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If you are experiencing chirping or bottoming out the problem is you probably have your bass boost turned all the way up, your frequency responses probably turned all the way up, the speakers may not be able to handle that low of a Hertz, basically anytime you turn everything up on your amp you're going to get more and more disturbance this is most likely what you are hearing if you turn your bass boost down and turn your gain all the way down and the problem stops then this will be your solution, and it is an easy fix all you have to do is keep turning up your gain until you start noticing the Distortion then dial it back 10% you should never use bass boost on an amp it destroys the amp and definitely destroys the speakers
How I tune:
turn amp all way down or disconnect rcas for now, turn up stereo to a song with some bass you listen to and crank it as loud as you would (not max about 3/4, use this to tune inside speakers (don't have bass maxed/distortion...)). Now dial in amp: turn up a bit probably to 1/4 or so then tune frequency I'd usually say around 100hz, then adjust gain again to where it sounds good...be easy on them for awhile to let them break in (don't blast them all day!). Usually bass boost is only 1 frequency with a curve (40hz or something)...so I try to not use it much....
To start, turn the gains on your amp all the way down. Bass boost should be off (this us used if you listen to your subs at low volume, the boost will heat your amp up quick if you use at high volume). Then turn the volume on your headunit up to 3/4 full. Make sure the filter on your amp is on low pass. The crossover point should be at it's lowest too. With all these in place, you can begin turning up the gain. You will have to decide at what point to move the crossover point. Since there are different styles of music, you will have to listen to where you feel notes are "dropping off" from the music. Adjust the crossover point to your liking, but remember that subs were made to reproduce low frequencies. Hope this helps
yea for sure thats a good upgrade. You shouldnt havebeen able to blow the kenwoods with 400 watts though-meaning that they probably blew from distortion which causes heat(fast) Check your gain on the amp start it out at 1/4 gain and turn up your deck to the point where you can hear distortion from your mids and highs or to the maximum level that you listen to your music at. If you're jamming out at a level that is causing distortion then you will be sending a distorted signal to the amp as well. The amp then amplifies the distorted signal through the subs which overheat and blow. So find the distortion spot and then turn it down just a little bit till it clears up your sound-then adjust your gain on the amp up slowly until you cant hear it getting any louder. Once you have done that you have reached the limit of CLEAN power that you are going to get.Thats where you want to keep it. Watch the bass boost too if you have the bass up on the deck and then crank up the bass boost on the amp it really f's up the signal too. Good luck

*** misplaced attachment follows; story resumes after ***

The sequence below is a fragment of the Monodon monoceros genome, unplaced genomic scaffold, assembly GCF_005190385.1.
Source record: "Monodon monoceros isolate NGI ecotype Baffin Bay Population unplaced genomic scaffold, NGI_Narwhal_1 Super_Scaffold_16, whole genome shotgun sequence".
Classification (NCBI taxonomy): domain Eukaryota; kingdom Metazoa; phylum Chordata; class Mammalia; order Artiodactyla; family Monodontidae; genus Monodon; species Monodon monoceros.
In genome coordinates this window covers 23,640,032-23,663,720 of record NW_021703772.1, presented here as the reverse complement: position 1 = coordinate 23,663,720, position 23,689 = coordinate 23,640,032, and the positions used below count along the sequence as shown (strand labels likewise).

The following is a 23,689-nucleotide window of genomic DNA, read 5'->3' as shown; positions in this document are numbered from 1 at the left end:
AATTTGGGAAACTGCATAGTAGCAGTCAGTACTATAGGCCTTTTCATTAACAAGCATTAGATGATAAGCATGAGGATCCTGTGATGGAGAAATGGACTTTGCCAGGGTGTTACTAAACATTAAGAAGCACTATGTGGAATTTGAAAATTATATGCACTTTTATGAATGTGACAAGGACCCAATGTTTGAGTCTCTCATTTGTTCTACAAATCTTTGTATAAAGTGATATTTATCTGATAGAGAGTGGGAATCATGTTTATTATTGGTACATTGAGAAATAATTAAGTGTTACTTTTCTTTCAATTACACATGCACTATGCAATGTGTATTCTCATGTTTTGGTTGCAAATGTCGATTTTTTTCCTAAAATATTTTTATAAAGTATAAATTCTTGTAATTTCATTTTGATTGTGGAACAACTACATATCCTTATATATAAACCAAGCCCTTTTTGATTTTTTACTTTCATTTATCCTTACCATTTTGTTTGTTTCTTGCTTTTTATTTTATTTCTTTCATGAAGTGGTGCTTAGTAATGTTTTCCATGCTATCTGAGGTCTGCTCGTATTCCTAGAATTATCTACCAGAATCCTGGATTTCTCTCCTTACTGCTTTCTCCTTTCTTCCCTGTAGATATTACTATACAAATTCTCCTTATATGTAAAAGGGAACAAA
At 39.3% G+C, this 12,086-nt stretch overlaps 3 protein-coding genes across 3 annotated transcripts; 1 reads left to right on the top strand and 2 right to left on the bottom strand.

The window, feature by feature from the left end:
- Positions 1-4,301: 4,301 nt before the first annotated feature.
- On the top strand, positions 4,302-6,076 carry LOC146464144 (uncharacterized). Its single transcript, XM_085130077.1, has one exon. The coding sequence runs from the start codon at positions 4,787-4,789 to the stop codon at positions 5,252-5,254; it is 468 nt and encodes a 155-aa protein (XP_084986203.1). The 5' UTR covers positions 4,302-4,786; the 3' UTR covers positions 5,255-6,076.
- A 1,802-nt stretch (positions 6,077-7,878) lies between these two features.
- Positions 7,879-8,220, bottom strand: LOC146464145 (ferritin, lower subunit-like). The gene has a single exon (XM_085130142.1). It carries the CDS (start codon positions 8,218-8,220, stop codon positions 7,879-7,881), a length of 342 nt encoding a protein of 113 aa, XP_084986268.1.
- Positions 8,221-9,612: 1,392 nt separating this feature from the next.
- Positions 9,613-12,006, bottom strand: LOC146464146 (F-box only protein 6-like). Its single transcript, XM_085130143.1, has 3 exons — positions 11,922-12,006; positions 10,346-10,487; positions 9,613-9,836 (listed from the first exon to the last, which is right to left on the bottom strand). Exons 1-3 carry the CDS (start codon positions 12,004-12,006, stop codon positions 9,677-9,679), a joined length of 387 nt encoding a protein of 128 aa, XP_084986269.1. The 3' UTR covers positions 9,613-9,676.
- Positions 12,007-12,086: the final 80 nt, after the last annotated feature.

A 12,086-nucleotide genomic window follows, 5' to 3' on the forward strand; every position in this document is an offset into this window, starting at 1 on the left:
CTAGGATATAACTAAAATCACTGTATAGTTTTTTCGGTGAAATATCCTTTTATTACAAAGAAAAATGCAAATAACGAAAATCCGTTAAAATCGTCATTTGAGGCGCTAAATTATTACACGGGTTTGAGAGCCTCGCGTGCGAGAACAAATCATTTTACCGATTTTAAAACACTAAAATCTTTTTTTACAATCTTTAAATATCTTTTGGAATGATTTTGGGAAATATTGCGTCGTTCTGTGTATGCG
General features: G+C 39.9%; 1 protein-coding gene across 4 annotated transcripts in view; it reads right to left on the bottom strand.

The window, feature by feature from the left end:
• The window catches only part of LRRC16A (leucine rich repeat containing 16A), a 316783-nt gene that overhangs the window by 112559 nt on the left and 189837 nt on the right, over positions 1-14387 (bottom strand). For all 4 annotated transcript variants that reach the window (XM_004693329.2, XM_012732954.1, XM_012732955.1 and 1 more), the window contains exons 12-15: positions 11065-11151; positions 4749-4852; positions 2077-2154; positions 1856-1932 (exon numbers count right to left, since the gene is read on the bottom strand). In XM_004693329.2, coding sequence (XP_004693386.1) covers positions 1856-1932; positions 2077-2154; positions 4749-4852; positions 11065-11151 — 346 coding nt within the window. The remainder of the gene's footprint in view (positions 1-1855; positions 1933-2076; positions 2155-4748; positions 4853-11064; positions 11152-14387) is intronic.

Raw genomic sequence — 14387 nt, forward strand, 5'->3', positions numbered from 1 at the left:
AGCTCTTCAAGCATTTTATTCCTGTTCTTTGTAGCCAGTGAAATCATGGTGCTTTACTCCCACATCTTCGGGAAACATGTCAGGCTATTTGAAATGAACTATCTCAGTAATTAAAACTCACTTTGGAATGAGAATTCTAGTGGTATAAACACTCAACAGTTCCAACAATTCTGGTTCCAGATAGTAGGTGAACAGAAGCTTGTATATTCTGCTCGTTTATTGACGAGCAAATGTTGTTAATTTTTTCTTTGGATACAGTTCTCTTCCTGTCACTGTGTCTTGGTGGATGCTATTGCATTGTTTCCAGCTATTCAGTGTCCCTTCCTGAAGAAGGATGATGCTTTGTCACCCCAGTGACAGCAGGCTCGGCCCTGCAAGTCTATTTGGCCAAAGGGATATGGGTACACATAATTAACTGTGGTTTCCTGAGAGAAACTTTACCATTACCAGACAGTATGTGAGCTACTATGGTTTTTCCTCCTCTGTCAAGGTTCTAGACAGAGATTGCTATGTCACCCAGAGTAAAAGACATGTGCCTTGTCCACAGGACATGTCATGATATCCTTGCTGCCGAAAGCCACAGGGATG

make sure the impedance is right for the amp you're using. If you're using a 4ohm amp and a 2ohm sud that may be the problem. It may be overdriving the amplifer which is bad and can cause damage to the amp. Hope this helps.
The level control controls the input level coming from your head unit (receiver) to the amp.
Your Sony users manual is a little vague on how to best adjust the level and other controls.
Here is one method that some installers use and works well with most amps.
Most 10" subs sound best between about 80-100hz and below, so start out by setting the LPF at about 80hz. The HPF will not be used. Next turn the bass boost and gain all the way down. Turn on the radio and set all tone controls, bass, midrange, treble to flat, usually "0" on most head units. Turn the volume up to approximately 3/4 volume level or just until you begin to hear distortion. Now, back the volume down until the distortion is gone. Next turn up the gain control on the amp until you hear the subs start to distort then back the gain down until the distortion disappears. Next turn the bass boost up again until the subs begin to distort, then either back the bass boost down or back the gain down until the distortion is gone. You may need to play around with the bass boost and gain controls to get exactly the sound you prefer.
As stated before, knowing the impedance of your subwoofer would really help the situation. Either way the link I have provided is to your subwoofers manual (Incase you dont have it)
But since you have said it has smoked, if it still works I recommend turning the bass boost down (Bass boost causes alot of heat within the subwoofers voice coil and even within the amp itself and should never be maxed out.)
Here is a link to your manual for the subwoofer. http://www.kicker.com/sites/default/files/SoloBaricL7Series.pdf
So as a solution to your issue, keep your bass boost turned down. You should almost never need it if you have tuned your amp correctly (You have a very serious subwoofer there)
Consider yourself lucky if your subwoofer is still working without issues.
Both the bass boost and the gain generally do the same thing, except the bass boost is essentially "additional gain" at a particular frequency (in this case, 45Hz). I would suggest lowering the bass boost (10?) and adjust the gain. Honestly, you may have to play around with both settings until you find a happy medium. There is going to be a maximum the amp can provide no matter how you get there. Hope that helps!